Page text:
Superstorm Sandy: Before, During And Beyond
4:44 pm
Mon November 26, 2012

Post-Sandy Aid Inaccessible For Some Immigrants

Rosa Maria Ramirez lost most of her belongings in the storm and is moving out of her damaged house on Staten Island. Because she's undocumented, she doesn't qualify for federal financial disaster assistance.
Reema Khrais NPR

Originally published on Mon November 26, 2012 5:41 pm

The living room was muddy and foul when 16-year-old Prisma revisited her family's apartment days after Superstorm Sandy washed through it last month. The furniture was tarnished, and most of the family's belongings were scattered and in ruins. The home was uninhabitable.

"Everything was completely in a different place," Prisma says. "It was really nasty."

Read more
Education
4:43 pm
Mon November 26, 2012

Changes to be made to current GED tests

Credit taylor.a / FLICKR

Come the new year, General Education Development tests will be harder and more expensive.

Read more
The Two-Way
4:28 pm
Mon November 26, 2012

Meeting Between Egypt's Morsi, Judiciary Appears To Fail To Bring Compromise

An Egyptian man walks over a graffiti reading "Morsi Go" at Egypt's landmark Tahrir square in Cairo.
AFP/Getty Images

Originally published on Mon November 26, 2012 5:42 pm

NPR's Soraya Sarhaddi Nelson tells our Newscast unit that despite a meeting with leaders of the judiciary, Egyptian President Mohammed Morsi has not given any signal that he is backing down from most of his power grab.

A decree that essentially prohibited the judiciary from reviewing any of his decisions has brought violent demonstrations across the country from protesters who say they traded in one dictator for another.

Soraya sent this report from Cairo:

Read more
It's All Politics
4:25 pm
Mon November 26, 2012

GOP Pushback On No-Tax Norquist: Less Than Meets The Eye

Grover Norquist, head of Americans for Tax Reform, speaks on Nov. 5, 2011, in Washington, D.C.
Nicholas Kamm AFP/Getty Images

Originally published on Tue November 27, 2012 9:00 am

A handful of congressional Republicans after finishing their Thanksgiving dinners decided to give anti-tax crusader Grover Norquist the brushoff, saying they wouldn't abide by his "no new taxes" pledge as they work on a budget deal.

Breathless coverage ensued.

"Move over, Grover?" read one headline.

Read more
Law
4:04 pm
Mon November 26, 2012

Manning Plea Offer Another Odd Piece Of An Odd Case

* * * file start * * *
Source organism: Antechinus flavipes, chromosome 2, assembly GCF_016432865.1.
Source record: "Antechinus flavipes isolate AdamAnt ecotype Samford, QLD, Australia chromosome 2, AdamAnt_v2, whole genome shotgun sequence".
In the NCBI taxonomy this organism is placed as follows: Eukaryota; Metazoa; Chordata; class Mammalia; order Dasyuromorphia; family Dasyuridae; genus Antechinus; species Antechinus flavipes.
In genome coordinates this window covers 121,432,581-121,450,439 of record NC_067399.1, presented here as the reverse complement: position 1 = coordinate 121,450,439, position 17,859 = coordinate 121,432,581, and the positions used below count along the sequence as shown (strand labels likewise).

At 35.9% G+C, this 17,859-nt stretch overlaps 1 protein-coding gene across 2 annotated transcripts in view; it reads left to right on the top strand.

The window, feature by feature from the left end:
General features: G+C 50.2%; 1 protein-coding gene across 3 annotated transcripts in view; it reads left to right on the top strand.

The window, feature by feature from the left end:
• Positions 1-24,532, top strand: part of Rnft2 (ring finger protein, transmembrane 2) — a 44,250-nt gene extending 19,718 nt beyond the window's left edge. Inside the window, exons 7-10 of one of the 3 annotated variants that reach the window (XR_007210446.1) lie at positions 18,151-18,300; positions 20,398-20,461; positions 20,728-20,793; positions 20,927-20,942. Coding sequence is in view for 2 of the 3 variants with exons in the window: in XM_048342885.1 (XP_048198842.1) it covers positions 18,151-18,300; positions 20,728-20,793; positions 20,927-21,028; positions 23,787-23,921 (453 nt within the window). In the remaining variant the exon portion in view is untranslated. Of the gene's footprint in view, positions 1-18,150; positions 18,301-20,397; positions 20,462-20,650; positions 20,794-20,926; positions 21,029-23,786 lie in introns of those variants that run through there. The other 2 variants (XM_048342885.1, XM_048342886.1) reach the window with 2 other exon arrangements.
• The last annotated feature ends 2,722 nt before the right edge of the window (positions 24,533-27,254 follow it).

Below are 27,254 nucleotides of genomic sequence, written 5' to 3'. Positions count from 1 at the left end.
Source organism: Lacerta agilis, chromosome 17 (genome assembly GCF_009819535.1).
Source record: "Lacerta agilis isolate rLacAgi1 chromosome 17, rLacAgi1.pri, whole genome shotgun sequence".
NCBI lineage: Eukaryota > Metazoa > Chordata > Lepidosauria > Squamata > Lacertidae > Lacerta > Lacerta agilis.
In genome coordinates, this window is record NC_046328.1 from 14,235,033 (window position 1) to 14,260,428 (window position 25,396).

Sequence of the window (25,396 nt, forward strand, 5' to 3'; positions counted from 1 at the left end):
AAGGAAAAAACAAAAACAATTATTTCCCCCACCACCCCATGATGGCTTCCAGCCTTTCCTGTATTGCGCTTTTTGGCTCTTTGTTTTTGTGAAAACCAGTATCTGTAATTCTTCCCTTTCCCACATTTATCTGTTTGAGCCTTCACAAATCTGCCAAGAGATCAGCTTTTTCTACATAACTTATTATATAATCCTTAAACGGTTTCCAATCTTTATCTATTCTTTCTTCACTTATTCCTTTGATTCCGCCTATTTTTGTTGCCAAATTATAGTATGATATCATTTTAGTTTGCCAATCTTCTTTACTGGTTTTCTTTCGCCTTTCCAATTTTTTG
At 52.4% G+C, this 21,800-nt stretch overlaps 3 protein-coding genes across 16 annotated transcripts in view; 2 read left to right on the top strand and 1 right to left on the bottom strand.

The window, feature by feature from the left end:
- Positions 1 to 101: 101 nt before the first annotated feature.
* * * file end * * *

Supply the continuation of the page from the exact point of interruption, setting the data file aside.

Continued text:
Army Pfc. Bradley Manning is escorted out of a courthouse in Fort Meade, Md., after a pretrial hearing in June. Manning is charged with aiding the enemy by giving hundreds of thousands of classified diplomatic cables and war logs to the secret-sharing website WikiLeaks.
Patrick Semansky AP

Originally published on Mon November 26, 2012 5:18 pm

The young Army private accused of passing diplomatic cables and war reports to the website WikiLeaks has made an unusual offer: Bradley Manning says he'll plead guilty to minor charges in the case. But he rejects the idea that he ever acted as a spy or helped America's enemies.

Read more
Law
4:00 pm
Mon November 26, 2012

Who's A Supervisor When It Comes To Harassment?

The U.S. Supreme Court building in Washington, D.C.
Chip Somodevilla Getty Images

Originally published on Mon November 26, 2012 7:31 pm

The U.S. Supreme Court heard arguments Monday in a case that asks the justices to define who is a "supervisor" when the issue is harassment in the workplace. The definition is important because employers are automatically liable for damages in most cases in which a supervisor harasses a subordinate.

Read more
Shots - Health News
3:37 pm
Mon November 26, 2012

In Juvenile Detention, Girls Find Health System Geared To Boys

Girls line up at the Bernalillo County Juvenile Detention and Youth Services Center in Albuquerque, N.M.
Jenny Gold NPR

Originally published on Mon November 26, 2012 7:21 pm

For the growing number of teenage girls who are incarcerated each year, detention may be the only time they get health care.

But the care provided to girls in juvenile detention is often a poor match for their needs.

One reason: It's a system that was designed for boys.

Read more
The Two-Way
3:37 pm
Mon November 26, 2012

U.N. Committee Calls For An End to Centuries-Old Practice Of 'Baby Boxes'

A baby hatch that is fixed in a window at Waldfriede Hospital in Berlin. Mothers can bring unwanted babies and leave them anonymously. Baby boxes are a revival of the medieval "foundling wheels," where unwanted infants were left in revolving church doors.
Markus Schreiber AP

Originally published on Mon November 26, 2012 4:30 pm

For centuries, European mothers who felt they were incapable of caring for a newborn could leave the baby in a "foundling wheel," a rotating crib set up at the entrance to a convent or a place of worship.

Today, there's a debate over the modern version of the practice: the baby box.

At least 11 European countries, as well as Russia and India, now have baby boxes, sometimes known as baby windows or hatches.

Read more
Television
3:31 pm
Mon November 26, 2012

Comedians Parody Two Sides Of President Obama

Originally published on Mon November 26, 2012 5:18 pm

Transcript

MELISSA BLOCK, HOST:

Comedians Keegan-Michael Key and Jordan Peele have an avid following for their weekly show, "Key and Peele" on Comedy Central. They've parodied everything from the names of black athletes to white people with dreadlocks. This year, the duo set their sights on the presidential campaign and examined the role that race played in it.

NPR's Karen Grigsby Bates has that story.

Read more
Agriculture
3:30 pm
Mon November 26, 2012

Army Corps seeks public input on Table Rock Lake

Credit Christine Karim / Creative Commons

The U.S. Army Corps of Engineers plans three meetings this week to hear the public's ideas for the future of Table Rock Lake.

Read more

Pages